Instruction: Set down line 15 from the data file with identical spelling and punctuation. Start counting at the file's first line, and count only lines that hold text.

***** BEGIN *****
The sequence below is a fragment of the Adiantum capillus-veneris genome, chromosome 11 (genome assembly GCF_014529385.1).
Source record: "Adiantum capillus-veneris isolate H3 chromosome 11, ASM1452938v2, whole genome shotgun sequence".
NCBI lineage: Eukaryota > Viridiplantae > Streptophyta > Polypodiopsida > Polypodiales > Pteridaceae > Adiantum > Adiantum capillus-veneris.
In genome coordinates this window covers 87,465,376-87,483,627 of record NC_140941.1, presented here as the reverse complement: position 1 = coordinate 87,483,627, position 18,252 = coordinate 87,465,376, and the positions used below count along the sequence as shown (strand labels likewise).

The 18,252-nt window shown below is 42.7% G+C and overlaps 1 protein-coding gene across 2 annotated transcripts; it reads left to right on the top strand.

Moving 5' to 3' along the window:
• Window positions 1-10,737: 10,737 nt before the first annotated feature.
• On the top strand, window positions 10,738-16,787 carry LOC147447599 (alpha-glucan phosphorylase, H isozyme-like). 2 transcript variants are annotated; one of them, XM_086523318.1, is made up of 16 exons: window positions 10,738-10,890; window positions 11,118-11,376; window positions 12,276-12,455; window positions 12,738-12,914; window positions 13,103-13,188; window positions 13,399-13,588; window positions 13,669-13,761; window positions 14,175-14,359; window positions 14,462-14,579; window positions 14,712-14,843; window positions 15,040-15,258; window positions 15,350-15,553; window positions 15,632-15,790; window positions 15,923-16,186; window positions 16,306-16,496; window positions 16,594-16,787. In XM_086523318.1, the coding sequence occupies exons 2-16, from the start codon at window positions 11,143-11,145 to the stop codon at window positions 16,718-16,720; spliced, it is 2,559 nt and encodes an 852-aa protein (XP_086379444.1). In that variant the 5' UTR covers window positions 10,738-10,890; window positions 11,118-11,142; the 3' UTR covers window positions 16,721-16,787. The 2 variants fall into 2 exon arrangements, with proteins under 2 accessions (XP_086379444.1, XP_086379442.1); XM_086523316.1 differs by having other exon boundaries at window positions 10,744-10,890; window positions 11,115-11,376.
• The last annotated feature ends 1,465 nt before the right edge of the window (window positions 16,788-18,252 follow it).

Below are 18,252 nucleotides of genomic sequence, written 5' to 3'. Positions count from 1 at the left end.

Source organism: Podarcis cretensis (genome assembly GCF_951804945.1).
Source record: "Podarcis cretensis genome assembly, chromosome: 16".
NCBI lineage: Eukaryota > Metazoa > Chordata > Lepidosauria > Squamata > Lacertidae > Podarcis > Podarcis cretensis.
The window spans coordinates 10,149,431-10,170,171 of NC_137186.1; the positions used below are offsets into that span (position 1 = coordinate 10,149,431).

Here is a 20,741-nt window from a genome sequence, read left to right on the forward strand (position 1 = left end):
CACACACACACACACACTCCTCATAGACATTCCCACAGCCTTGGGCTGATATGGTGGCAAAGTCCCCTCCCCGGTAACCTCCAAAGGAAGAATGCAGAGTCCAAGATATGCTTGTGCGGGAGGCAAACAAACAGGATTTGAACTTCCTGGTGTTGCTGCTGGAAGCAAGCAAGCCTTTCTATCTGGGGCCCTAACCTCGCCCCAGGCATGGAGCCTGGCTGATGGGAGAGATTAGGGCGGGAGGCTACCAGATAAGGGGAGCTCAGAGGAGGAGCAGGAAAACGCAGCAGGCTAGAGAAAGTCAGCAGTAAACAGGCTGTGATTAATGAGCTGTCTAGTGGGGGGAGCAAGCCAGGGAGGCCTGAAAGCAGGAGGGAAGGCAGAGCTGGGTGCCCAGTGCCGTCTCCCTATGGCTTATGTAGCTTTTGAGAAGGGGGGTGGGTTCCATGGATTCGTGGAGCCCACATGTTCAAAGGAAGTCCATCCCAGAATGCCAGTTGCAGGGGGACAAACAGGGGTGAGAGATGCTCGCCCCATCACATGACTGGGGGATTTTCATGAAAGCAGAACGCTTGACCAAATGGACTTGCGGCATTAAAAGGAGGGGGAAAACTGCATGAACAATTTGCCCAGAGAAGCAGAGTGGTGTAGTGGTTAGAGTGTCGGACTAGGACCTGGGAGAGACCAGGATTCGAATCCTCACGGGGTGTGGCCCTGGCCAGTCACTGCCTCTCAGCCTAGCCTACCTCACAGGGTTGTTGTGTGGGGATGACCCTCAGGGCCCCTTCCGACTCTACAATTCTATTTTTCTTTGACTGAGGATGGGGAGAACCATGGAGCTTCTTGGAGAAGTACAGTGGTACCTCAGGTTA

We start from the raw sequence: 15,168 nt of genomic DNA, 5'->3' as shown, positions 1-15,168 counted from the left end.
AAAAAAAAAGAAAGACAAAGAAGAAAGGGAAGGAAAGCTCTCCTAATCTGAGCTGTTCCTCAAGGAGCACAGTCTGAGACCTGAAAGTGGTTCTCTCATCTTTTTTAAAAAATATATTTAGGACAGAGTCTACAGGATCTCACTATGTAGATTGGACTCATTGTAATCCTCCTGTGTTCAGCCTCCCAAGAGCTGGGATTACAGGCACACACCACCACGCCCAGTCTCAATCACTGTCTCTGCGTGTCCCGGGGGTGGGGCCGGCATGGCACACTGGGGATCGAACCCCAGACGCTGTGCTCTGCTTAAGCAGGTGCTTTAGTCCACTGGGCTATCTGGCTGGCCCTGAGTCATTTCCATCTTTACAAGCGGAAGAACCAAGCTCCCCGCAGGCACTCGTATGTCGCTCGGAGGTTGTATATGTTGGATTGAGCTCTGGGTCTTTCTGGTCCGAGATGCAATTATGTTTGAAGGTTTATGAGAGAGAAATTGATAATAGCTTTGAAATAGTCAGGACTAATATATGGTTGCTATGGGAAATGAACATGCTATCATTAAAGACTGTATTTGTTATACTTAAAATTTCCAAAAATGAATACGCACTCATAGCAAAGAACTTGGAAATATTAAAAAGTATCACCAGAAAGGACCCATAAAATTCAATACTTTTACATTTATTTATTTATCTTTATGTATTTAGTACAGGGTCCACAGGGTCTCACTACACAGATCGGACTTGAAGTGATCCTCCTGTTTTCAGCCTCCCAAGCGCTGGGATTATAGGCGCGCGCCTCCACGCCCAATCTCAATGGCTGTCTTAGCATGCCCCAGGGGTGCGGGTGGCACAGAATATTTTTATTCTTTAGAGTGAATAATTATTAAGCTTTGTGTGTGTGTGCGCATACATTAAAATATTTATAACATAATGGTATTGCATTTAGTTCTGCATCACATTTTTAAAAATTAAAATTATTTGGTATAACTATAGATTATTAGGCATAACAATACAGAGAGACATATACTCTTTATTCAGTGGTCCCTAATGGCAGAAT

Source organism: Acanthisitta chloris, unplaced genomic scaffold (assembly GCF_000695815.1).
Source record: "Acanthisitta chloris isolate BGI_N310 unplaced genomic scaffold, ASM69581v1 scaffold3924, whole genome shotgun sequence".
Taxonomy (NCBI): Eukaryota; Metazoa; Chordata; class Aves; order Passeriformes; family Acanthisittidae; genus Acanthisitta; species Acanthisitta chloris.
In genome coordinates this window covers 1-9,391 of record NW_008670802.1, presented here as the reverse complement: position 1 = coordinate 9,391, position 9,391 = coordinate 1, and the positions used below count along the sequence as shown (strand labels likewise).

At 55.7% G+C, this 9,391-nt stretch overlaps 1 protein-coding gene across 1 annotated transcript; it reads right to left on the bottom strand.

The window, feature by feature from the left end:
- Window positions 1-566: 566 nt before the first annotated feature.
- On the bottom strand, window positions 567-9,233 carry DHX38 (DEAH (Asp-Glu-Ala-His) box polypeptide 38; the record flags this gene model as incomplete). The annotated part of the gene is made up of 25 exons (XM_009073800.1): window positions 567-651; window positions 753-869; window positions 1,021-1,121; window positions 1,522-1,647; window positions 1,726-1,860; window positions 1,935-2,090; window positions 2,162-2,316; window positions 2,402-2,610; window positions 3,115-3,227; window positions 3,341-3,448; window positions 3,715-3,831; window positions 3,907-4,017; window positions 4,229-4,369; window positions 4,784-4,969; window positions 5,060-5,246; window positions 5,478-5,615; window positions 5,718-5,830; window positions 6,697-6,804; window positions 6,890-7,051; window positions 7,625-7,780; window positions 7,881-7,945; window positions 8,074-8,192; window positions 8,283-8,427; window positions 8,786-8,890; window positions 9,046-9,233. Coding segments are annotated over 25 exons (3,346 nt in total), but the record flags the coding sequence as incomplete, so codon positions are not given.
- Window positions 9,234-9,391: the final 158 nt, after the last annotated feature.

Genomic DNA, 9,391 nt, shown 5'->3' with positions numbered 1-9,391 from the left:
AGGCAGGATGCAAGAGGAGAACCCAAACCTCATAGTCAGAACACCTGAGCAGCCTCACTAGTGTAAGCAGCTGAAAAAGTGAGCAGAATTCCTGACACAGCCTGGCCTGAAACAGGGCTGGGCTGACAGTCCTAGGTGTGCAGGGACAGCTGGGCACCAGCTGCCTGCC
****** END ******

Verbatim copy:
Here is a 20,741-nt window from a genome sequence, read left to right on the forward strand (position 1 = left end):